T-Mobile is reportedly preparing to warn subscribers of a significant data compromise originating in a third-party supplier's network.
Another Java exploit strikes, this time in Yahoo!'s advertising servers.
SnapChat continues to repair the damage done by mishandled telephone numbers, and prepares various security upgrades. Observers see the episode as a case of a familiar tendency in start-ups: prioritizing growth over security.
The OpenSSL defacement turns out not to have been a hypervisor hack after all. Skype confirms that the Syrian Electronic Army's webpage defacements did not involve any data compromise; Microsoft tweets advice on recognizing phishing.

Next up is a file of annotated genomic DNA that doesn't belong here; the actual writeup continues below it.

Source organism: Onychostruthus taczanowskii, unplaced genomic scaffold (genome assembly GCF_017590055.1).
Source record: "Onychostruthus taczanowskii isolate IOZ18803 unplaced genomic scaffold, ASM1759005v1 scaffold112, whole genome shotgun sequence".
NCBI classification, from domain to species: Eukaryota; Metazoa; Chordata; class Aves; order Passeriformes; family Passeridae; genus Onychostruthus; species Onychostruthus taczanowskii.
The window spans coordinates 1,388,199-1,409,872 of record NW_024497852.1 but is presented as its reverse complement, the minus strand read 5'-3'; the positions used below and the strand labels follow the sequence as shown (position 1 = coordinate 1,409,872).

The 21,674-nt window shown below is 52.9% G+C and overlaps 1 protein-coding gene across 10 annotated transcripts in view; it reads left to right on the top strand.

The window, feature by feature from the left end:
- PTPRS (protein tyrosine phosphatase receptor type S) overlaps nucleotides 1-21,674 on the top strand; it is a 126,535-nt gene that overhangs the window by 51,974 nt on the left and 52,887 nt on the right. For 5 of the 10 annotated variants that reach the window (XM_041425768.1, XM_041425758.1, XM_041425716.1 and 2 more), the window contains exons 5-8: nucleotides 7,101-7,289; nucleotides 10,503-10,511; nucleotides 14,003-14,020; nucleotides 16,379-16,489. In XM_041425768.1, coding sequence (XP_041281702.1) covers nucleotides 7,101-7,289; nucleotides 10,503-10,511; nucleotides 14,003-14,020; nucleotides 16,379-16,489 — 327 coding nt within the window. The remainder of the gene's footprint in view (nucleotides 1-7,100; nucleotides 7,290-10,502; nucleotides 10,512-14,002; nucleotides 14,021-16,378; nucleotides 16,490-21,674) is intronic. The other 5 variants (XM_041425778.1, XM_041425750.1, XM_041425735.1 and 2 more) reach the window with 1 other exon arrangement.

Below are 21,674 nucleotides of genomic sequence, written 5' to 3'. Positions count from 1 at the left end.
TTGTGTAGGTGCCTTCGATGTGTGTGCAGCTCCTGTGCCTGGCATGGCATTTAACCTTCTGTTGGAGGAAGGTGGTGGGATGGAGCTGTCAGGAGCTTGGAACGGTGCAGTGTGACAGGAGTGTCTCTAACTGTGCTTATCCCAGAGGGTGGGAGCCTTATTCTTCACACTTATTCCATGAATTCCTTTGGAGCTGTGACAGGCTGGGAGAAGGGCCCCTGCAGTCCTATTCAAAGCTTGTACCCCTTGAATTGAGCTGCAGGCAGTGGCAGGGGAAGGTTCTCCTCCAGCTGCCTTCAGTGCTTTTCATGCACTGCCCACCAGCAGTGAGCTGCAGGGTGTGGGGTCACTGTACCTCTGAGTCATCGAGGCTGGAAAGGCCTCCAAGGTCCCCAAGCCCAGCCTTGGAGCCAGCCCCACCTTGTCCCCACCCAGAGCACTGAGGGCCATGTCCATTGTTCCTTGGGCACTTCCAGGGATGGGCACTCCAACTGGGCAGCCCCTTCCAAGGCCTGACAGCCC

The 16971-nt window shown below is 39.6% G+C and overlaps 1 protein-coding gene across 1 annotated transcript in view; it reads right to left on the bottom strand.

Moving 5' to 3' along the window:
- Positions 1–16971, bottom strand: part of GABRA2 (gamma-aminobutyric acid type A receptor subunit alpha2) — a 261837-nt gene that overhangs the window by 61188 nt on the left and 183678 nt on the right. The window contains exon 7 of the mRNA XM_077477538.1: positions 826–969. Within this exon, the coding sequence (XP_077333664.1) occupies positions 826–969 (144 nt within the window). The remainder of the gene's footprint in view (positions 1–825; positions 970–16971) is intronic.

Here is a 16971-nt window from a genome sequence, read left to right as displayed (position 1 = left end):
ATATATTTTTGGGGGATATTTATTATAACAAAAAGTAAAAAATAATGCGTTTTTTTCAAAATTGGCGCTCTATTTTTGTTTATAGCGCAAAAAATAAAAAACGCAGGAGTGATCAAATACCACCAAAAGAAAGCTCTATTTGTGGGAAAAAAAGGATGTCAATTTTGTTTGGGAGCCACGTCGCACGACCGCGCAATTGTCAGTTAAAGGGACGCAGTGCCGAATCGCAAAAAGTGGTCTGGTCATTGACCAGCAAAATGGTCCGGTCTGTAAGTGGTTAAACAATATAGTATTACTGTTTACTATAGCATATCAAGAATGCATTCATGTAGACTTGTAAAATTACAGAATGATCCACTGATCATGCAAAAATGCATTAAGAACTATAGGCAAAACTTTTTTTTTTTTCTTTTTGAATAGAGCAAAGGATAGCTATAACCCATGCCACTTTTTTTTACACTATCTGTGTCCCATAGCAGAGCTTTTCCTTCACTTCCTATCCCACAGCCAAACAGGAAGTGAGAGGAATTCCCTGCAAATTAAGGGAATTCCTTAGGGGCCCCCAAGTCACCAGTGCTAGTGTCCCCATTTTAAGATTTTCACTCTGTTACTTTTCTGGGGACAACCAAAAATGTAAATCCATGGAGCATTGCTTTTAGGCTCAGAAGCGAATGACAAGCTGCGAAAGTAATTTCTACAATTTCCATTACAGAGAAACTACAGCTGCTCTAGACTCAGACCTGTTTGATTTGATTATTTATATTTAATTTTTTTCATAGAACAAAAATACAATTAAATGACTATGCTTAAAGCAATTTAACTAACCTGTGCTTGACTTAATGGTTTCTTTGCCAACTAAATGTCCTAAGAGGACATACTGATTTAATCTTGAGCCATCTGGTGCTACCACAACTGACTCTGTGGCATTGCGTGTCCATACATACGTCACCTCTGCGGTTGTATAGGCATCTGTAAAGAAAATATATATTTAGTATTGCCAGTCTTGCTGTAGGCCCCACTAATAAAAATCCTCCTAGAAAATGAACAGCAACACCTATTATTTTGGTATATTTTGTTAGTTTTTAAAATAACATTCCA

China's online payment platform Alipay is notifying customers (and apologizing to them) over a three-year-old data breach.
Online gaming continues to suffer security issues. Steam and Origin suffered denial-of-service attacks last week, and a breach at the World Poker Tour Amateur Poker League compromised player data (many players had US Government e-mail addresses). (The United Nations Office on Drugs and Crime notes that online gaming and micropayment platforms are increasingly favored by cyber-criminals laundering money.)
Bruce Schneier, formerly of BT, now CTO of Co3 Systems, cautions that the Internet of Things is "wildly insecure, and often upatchable."
FireEye's acquisition of Mandiant caused the buyer's share price to pop last week. Forbes sees the enhanced company as combining cloud– and SaaS–based security with incident response.
The US Congress seems unlikely to enact intelligence legislation soon, but the President is preparing to announce various reforms, including a "public advocate" position in the Foreign Intelligence Surveillance Court.